# polar transformation of uniform distribution

if $x$ and $y$ are two independent random variables with uniform distribution in (0,1) , then what is the distribution of random variables $r$ and $\theta$ with definitions: $$r=\sqrt({x^2}+{y^2})$$ $$\theta = \arctan \frac yx$$ And what I have done is finding regions of $r$ and $\theta$ . I think: region of $r$ : circle C=((0,0),$\sqrt 2$) region of $\theta$ : (0 , $\frac \pi2$) but I could not proceed anymore. thanks in advance.

• – StubbornAtom Jun 6 at 16:17

For the probability density function of $r$, you need to compute the integral $$p(r)=\int_0^1\int_0^1 dx dy\delta\left(r-\sqrt{x^2+y^2}\right)\ .$$ Calling $f(x)=r-\sqrt{x^2+y^2}$, you first need to identify the roots $f(x^*)=0$ that lie within $(0,1)$. There is only one, $x^*=\sqrt{r^2-y^2}$. Therefore your integral is equivalent to $$p(r)=\int_0^1\int_0^1 dx dy\frac{\delta(x-\sqrt{r^2-y^2})}{|f'(x^*)|}=r\int_0^1\int_0^1 dx dy\frac{\delta(x-\sqrt{r^2-y^2})}{\sqrt{r^2-y^2}}\ .$$ Now you can use the Dirac delta to kill the $x$ integral. Note that, in doing so, you need to impose that $0<\sqrt{r^2-y^2}<1$ and $0<y<1$, resulting in: if $0<r<1$, $0<y<r$, and if $1<r<\sqrt{2}$, then $\sqrt{r^2-1}<y<1$. Hence $$p(r)=r\left[\mathbb{1}_{0<r<1}\int_{0}^r dy\frac{1}{\sqrt{r^2-y^2}}+\mathbb{1}_{1<r<\sqrt{2}}\int_{\sqrt{r^2-1}}^1 dy\frac{1}{\sqrt{r^2-y^2}}\right]$$ $$=r\left[\frac{\pi}{2}\mathbb{1}_{0<r<1}+\mathbb{1}_{1<r<\sqrt{2}}(\mathrm{arccsc}(r)-\mathrm{arctan}\left(\sqrt{r^2-1}\right))\right]\ ,$$ which is correctly normalized, $\int_0^\sqrt{2}dr\ p(r)=1$.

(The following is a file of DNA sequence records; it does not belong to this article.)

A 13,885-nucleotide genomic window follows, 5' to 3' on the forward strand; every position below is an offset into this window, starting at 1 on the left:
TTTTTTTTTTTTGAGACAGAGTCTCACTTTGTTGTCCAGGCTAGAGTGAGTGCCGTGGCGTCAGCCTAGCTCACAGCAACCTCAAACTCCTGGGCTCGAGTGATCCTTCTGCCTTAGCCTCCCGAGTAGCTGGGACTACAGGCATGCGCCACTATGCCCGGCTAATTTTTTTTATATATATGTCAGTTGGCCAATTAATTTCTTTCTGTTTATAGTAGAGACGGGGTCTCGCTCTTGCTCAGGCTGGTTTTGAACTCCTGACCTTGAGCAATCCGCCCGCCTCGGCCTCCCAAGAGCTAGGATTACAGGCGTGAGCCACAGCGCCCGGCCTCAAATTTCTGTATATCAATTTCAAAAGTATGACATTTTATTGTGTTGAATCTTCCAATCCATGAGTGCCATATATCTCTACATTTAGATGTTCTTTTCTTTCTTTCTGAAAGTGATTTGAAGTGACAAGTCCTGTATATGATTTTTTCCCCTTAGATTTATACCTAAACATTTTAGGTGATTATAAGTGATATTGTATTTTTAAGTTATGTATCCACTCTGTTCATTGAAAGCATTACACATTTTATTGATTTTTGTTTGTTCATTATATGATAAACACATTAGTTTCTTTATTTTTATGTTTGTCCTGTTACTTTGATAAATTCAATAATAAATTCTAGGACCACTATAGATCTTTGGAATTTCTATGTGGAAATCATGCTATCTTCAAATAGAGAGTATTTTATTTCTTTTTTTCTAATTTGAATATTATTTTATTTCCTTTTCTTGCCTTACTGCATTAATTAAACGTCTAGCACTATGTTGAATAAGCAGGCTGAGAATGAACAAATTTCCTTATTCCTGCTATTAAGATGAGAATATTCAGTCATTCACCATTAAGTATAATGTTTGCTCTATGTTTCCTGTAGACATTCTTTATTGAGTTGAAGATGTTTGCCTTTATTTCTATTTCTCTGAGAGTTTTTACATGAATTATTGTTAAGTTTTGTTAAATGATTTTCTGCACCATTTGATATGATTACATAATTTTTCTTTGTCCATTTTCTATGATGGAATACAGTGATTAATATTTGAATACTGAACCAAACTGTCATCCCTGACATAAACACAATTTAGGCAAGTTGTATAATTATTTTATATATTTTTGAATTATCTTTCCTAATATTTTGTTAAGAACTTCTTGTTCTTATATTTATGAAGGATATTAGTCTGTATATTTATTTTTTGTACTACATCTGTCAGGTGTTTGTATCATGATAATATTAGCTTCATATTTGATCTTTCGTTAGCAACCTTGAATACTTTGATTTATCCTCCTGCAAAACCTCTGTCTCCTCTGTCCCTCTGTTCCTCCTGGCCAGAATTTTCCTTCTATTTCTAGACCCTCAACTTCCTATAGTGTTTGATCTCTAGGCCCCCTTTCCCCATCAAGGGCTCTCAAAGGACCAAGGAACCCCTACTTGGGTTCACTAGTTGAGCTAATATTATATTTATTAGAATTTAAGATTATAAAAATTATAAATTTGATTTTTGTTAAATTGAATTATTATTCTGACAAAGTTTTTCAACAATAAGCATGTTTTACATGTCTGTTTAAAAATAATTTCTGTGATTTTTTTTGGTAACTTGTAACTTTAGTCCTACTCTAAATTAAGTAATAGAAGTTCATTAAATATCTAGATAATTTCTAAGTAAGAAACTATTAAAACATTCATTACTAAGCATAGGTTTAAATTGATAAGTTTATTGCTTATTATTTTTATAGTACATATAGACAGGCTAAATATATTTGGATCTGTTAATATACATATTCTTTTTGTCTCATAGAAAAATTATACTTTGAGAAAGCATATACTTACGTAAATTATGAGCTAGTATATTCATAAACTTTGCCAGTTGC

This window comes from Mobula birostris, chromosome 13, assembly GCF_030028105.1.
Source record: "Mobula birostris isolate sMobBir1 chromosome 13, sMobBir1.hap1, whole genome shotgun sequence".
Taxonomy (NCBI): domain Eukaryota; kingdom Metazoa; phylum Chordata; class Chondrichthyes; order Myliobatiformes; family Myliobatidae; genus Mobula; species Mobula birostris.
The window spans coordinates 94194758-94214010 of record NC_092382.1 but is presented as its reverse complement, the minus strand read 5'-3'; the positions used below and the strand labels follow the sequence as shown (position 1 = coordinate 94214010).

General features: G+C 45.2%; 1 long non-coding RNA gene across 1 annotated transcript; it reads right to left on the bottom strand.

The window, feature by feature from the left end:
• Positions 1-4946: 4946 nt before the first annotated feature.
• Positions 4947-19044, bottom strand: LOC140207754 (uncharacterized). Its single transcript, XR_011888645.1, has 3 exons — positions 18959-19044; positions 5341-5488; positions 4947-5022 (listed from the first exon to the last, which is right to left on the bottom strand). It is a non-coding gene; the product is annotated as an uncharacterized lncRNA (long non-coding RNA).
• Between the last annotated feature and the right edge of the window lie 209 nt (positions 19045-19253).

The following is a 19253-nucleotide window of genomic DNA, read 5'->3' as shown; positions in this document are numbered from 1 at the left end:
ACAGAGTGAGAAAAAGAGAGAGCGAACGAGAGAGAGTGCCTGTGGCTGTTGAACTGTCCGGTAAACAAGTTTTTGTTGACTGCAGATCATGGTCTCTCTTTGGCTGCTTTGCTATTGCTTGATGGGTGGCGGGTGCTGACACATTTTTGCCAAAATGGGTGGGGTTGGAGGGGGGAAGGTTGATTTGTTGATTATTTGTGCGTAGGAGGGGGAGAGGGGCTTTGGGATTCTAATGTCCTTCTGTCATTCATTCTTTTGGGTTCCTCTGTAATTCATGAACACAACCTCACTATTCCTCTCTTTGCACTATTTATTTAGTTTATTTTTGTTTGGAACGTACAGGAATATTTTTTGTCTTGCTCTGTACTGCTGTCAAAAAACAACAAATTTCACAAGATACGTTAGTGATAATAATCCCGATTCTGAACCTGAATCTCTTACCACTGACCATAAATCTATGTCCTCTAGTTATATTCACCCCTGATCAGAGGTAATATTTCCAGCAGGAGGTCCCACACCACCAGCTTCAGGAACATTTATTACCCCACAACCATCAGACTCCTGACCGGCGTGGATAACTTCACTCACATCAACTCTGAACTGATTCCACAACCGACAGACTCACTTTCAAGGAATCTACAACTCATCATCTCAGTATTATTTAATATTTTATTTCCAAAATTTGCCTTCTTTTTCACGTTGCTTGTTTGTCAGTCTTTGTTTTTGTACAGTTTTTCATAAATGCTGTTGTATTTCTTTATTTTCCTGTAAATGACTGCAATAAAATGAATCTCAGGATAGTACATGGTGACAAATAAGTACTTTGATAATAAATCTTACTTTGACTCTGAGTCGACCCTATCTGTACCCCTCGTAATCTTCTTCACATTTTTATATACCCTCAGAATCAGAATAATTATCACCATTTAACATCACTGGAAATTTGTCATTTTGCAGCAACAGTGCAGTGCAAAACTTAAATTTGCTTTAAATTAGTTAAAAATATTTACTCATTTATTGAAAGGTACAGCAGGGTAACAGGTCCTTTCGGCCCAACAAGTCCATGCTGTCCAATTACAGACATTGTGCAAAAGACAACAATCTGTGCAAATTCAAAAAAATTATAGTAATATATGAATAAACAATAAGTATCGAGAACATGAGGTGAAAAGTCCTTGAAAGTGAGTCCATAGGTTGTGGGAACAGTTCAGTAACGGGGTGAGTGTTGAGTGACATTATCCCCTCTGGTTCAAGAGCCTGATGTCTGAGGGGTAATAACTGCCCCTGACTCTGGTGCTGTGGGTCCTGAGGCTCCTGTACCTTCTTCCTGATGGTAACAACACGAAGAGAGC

Similarly for $P(\theta)$ $$P(\theta)=\int_0^1\int_0^1 dx dy\delta\left(\theta-\mathrm{arctan}(y/x)\right)\ .$$ Define your function $g(y)=\theta-\arctan(y/x)$, whose only zero for $\theta\in [0,\pi/2]$ is at $y^*=x\tan\theta$. Therefore $$P(\theta)=\int_0^1\int_0^1 dx dy\frac{\delta(y-x\tan\theta)}{|g'(y*)|}=(1+\tan^2\theta)\int_0^1\int_0^1 dx dy\ |x|\delta(y-x\tan\theta)\ .$$ Now, we can kill the $y$-integral by imposing that $0<|x|\tan\theta<1$ and $0<x<1$, resulting in $$P(\theta)=(1+\tan^2\theta)\left[\mathbb{1}_{0<\tan\theta<1}\int_0^1 dx\ x+\mathbb{1}_{\tan\theta>1}\int_0^{\cot\theta} dx\ x\right]=$$ $$=(1+\tan^2\theta)\left[\frac{1}{2}\mathbb{1}_{0<\theta<\pi/4}+\mathbb{1}_{\pi/4<\theta<\pi/2}\frac{1}{2}\cot^2\theta\right]\ ,$$ which is correctly normalized, $\int_0^{\pi/2}d\theta P(\theta)=1$.